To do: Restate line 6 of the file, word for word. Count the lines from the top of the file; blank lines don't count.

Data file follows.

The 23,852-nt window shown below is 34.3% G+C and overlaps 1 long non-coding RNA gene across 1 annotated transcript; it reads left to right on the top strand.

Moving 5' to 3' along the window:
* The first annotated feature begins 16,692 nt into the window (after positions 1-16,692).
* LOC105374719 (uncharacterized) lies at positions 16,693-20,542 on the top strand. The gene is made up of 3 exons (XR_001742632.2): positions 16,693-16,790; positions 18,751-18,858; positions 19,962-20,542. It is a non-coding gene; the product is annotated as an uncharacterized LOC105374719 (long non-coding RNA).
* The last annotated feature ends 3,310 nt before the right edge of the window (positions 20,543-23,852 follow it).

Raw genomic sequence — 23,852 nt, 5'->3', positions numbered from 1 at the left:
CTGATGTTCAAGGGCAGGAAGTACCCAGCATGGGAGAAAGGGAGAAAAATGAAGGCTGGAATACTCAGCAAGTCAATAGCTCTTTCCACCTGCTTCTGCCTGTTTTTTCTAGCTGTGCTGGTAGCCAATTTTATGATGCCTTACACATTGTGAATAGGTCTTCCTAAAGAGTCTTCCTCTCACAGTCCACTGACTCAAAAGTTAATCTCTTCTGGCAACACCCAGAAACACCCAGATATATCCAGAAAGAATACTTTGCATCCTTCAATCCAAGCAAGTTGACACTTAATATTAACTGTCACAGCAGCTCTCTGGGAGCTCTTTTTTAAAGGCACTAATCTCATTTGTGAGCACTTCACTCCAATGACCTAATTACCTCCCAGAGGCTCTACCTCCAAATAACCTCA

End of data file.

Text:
Raw genomic sequence — 23,852 nt, 5'->3', positions numbered from 1 at the left: